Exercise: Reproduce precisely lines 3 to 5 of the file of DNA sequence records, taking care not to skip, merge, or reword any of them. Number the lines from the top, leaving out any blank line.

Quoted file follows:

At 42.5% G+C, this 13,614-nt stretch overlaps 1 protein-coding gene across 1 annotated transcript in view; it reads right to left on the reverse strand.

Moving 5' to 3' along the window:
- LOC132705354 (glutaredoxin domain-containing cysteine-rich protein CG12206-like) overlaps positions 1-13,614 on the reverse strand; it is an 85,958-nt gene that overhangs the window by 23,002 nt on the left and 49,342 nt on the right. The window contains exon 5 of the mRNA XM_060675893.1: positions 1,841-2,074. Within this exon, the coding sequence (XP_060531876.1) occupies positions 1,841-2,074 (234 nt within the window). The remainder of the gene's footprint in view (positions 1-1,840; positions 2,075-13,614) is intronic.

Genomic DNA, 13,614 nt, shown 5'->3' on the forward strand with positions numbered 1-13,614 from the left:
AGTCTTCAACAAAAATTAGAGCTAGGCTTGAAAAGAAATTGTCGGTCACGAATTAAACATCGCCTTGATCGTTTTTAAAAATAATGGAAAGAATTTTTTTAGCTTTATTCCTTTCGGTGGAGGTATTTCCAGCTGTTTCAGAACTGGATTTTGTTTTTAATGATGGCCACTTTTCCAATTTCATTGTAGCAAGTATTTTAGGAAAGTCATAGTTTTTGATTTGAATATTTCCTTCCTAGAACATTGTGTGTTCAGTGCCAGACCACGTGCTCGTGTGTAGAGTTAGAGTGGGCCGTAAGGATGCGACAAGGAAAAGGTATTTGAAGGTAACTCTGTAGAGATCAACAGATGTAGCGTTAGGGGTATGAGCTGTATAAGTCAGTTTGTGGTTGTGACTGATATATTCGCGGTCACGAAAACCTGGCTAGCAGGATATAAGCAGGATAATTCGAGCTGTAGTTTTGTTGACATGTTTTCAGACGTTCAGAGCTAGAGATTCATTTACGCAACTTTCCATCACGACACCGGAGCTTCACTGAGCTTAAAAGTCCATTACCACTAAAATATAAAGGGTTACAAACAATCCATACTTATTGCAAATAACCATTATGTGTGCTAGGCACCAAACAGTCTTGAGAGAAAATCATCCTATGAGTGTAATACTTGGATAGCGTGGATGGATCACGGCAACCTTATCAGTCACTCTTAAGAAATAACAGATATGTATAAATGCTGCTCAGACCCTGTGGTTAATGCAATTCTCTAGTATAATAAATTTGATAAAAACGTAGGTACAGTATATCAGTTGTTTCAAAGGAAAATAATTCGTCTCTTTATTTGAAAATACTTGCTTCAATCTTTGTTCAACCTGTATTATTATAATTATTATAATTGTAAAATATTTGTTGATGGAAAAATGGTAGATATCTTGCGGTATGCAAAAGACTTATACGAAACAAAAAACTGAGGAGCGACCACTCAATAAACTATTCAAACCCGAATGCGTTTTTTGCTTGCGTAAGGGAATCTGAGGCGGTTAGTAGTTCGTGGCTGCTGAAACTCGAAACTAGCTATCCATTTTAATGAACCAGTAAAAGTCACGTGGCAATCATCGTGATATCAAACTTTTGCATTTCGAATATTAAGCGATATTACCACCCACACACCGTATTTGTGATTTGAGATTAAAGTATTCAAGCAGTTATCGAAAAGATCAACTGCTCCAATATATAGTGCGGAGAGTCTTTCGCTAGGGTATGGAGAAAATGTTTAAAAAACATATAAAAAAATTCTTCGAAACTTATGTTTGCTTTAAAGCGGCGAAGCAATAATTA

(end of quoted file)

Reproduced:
- LOC132705354 (glutaredoxin domain-containing cysteine-rich protein CG12206-like) overlaps positions 1-13,614 on the reverse strand; it is an 85,958-nt gene that overhangs the window by 23,002 nt on the left and 49,342 nt on the right. The window contains exon 5 of the mRNA XM_060675893.1: positions 1,841-2,074. Within this exon, the coding sequence (XP_060531876.1) occupies positions 1,841-2,074 (234 nt within the window). The remainder of the gene's footprint in view (positions 1-1,840; positions 2,075-13,614) is intronic.

Genomic DNA, 13,614 nt, shown 5'->3' on the forward strand with positions numbered 1-13,614 from the left:
AGTCTTCAACAAAAATTAGAGCTAGGCTTGAAAAGAAATTGTCGGTCACGAATTAAACATCGCCTTGATCGTTTTTAAAAATAATGGAAAGAATTTTTTTAGCTTTATTCCTTTCGGTGGAGGTATTTCCAGCTGTTTCAGAACTGGATTTTGTTTTTAATGATGGCCACTTTTCCAATTTCATTGTAGCAAGTATTTTAGGAAAGTCATAGTTTTTGATTTGAATATTTCCTTCCTAGAACATTGTGTGTTCAGTGCCAGACCACGTGCTCGTGTGTAGAGTTAGAGTGGGCCGTAAGGATGCGACAAGGAAAAGGTATTTGAAGGTAACTCTGTAGAGATCAACAGATGTAGCGTTAGGGGTATGAGCTGTATAAGTCAGTTTGTGGTTGTGACTGATATATTCGCGGTCACGAAAACCTGGCTAGCAGGATATAAGCAGGATAATTCGAGCTGTAGTTTTGTTGACATGTTTTCAGACGTTCAGAGCTAGAGATTCATTTACGCAACTTTCCATCACGACACCGGAGCTTCACTGAGCTTAAAAGTCCATTACCACTAAAATATAAAGGGTTACAAACAATCCATACTTATTGCAAATAACCATTATGTGTGCTAGGCACCAAACAGTCTTGAGAGAAAATCATCCTATGAGTGTAATACTTGGATAGCGTGGATGGATCACGGCAACCTTATCAGTCACTCTTAAGAAATAACAGATATGTATAAATGCTGCTCAGACCCTGTGGTTAATGCAATTCTCTAGTATAATAAATTTGATAAAAACGTAGGTACAGTATATCAGTTGTTTCAAAGGAAAATAATTCGTCTCTTTATTTGAAAATACTTGCTTCAATCTTTGTTCAACCTGTATTATTATAATTATTATAATTGTAAAATATTTGTTGATGGAAAAATGGTAGATATCTTGCGGTATGCAAAAGACTTATACGAAACAAAAAACTGAGGAGCGACCACTCAATAAACTATTCAAACCCGAATGCGTTTTTTGCTTGCGTAAGGGAATCTGAGGCGGTTAGTAGTTCGTGGCTGCTGAAACTCGAAACTAGCTATCCATTTTAATGAACCAGTAAAAGTCACGTGGCAATCATCGTGATATCAAACTTTTGCATTTCGAATATTAAGCGATATTACCACCCACACACCGTATTTGTGATTTGAGATTAAAGTATTCAAGCAGTTATCGAAAAGATCAACTGCTCCAATATATAGTGCGGAGAGTCTTTCGCTAGGGTATGGAGAAAATGTTTAAAAAACATATAAAAAAATTCTTCGAAACTTATGTTTGCTTTAAAGCGGCGAAGCAATAATTA